NASA’s New Base Uses Smart Spaceship Tech on the Ground

NASA's new building will use smart systems that adjust to climate conditions to reach zero net energy consumption

NASA Gets Green

Smart systems and a central computer will keep track of even individual energy efficiency in NASA’s Sustainability Base. Don’t anger the computer.

Get ready for the greenest federal building ever built, and maybe also the smartest. NASA plans to channel decades of space exploration technology into its upcoming Sustainability Base in California.

The U.S. space agency will draw on sensor technologies developed for space exploration to build its eco-friendly smart building. Groundbreaking is scheduled for August 25, 2009 at the NASA Ames Research Center in California.

A central computer will draw on weather forecasts and a dynamic web of sensors to figure out the right settings for the building’s automated environmental controls, and even adjust to changing sunlight, wind, and temperature conditions. SPACE.com reports that the computer will also plan heating and cooling around how many people are in various rooms or meetings, based on each worker’s electronic calendar.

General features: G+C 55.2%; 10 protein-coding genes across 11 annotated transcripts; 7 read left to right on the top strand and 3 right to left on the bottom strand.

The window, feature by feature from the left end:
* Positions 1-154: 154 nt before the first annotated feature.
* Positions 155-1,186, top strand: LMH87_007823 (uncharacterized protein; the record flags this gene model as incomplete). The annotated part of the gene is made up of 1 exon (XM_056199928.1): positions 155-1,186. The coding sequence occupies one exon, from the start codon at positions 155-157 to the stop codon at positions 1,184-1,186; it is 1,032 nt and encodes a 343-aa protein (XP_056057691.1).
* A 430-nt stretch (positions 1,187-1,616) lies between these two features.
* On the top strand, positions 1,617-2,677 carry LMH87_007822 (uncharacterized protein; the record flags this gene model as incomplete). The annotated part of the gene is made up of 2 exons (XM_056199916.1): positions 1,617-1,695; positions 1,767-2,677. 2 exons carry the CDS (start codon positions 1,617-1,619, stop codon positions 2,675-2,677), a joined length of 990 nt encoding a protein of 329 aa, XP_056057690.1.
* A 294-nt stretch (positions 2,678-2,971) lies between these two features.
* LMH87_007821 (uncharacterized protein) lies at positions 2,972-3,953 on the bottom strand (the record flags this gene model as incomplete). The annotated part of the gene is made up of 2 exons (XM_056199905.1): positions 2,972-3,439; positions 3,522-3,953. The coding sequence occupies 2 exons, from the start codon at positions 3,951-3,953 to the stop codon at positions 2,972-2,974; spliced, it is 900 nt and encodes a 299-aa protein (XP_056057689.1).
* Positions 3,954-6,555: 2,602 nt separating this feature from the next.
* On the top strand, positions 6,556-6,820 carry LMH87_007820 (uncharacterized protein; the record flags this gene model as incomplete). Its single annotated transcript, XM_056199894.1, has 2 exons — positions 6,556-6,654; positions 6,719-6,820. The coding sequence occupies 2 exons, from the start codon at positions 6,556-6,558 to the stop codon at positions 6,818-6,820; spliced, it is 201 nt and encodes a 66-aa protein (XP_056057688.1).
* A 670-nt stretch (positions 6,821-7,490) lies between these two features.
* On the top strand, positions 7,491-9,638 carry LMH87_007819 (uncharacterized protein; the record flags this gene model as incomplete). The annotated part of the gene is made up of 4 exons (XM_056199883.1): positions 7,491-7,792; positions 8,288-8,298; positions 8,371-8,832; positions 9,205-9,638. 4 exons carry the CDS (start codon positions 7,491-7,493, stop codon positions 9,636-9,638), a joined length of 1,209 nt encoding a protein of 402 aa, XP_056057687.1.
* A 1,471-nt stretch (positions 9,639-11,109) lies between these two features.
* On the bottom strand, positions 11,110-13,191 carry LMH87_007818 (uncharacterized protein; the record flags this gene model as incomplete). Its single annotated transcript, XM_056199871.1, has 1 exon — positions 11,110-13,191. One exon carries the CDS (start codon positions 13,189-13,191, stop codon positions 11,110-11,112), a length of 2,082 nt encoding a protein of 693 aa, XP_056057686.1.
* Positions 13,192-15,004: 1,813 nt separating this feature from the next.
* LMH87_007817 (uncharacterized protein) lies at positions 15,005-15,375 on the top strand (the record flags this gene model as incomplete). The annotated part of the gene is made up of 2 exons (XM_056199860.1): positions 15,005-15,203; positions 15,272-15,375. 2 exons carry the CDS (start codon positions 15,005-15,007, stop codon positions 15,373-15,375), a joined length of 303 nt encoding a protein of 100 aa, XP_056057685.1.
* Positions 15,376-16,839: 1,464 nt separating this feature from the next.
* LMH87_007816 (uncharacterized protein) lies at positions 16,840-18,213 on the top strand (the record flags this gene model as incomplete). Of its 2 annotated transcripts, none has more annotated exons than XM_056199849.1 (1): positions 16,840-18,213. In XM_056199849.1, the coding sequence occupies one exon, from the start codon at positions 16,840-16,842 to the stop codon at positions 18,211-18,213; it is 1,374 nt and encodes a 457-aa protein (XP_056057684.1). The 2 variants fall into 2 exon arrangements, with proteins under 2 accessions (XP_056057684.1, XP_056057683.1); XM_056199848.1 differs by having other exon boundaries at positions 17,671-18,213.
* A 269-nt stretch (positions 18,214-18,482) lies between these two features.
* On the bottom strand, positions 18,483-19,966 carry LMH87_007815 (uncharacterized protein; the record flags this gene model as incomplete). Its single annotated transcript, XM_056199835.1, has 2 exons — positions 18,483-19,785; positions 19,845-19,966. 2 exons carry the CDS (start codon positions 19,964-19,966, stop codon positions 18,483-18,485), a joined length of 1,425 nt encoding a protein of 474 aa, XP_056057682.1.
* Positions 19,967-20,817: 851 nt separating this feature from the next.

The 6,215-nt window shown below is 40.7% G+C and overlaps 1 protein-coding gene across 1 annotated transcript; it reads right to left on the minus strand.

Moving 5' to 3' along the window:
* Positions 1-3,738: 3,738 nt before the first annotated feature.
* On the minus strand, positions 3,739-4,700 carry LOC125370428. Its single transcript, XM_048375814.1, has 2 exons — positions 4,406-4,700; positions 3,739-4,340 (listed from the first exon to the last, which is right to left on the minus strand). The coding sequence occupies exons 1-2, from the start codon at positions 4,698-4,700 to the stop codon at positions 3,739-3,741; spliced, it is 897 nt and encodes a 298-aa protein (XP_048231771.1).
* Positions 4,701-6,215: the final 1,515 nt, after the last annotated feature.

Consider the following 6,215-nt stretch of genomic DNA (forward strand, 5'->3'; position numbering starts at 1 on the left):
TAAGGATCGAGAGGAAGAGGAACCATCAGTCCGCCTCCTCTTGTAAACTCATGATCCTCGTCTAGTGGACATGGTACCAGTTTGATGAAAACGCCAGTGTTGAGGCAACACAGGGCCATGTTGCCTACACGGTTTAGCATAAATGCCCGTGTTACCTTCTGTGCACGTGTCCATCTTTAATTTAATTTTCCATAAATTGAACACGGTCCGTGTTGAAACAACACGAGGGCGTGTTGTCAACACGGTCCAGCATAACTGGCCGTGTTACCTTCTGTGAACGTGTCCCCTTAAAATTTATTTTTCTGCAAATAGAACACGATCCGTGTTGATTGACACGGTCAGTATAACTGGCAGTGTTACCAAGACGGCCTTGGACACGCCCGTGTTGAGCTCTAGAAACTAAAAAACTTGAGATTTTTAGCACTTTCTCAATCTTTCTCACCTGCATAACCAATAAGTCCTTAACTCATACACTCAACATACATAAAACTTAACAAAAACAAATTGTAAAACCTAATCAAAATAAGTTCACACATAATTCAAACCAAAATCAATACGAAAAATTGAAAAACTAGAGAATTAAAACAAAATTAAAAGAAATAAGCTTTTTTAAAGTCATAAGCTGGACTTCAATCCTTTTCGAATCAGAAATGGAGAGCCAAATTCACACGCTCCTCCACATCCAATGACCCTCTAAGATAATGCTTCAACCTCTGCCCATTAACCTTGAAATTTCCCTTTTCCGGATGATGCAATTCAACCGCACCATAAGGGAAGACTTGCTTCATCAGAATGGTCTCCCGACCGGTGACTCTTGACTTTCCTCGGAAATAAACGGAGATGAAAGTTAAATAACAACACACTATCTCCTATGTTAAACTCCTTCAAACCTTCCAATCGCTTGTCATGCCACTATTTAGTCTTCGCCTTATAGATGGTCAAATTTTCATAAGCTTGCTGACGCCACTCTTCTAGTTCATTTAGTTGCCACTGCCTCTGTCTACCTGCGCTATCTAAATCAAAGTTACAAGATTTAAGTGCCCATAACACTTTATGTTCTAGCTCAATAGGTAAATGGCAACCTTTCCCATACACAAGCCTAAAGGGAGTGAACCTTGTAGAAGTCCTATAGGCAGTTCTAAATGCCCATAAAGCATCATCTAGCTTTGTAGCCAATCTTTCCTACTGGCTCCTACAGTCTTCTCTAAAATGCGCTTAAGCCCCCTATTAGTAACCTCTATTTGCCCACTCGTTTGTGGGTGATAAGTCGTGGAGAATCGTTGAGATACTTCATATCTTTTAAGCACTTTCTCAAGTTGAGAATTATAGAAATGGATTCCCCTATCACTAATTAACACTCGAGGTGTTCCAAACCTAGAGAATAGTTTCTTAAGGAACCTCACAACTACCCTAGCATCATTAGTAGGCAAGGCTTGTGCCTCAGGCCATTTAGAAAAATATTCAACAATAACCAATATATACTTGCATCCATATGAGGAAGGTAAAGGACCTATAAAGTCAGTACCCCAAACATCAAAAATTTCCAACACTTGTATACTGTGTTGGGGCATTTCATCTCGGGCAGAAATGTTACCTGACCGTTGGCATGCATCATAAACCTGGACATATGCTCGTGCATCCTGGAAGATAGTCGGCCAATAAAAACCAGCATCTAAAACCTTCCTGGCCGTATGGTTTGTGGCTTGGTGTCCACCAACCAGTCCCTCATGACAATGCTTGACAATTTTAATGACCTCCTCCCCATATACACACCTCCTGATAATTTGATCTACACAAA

The ever-watchful computer would even encourage the human occupants to boost their energy efficiency, by constantly providing reminders on building inhabitants’ individual laptops.

That would likely go a long way toward NASA’s goal of having a zero net energy consumption building, with less than 10 percent of the water consumption of comparably sized buildings. The building design aims for a platinum rating under the Leadership in Energy and Environmental Design (LEED) green building standards.

Cooling panels and 72 geothermal wells to route naturally cooled water will substitute for air conditioning in the California heat. The central computer might also opt to crack open the windows if it detects a nighttime breeze.

If NASA can manage this type of smart environmental control on Earth, it’s easy to imagine a similar setup for the inner environmental systems of future manned spacecraft, not to mention bases on the moon, Mars, and beyond. Just don’t name the central computer HAL.

[via SPACE.com]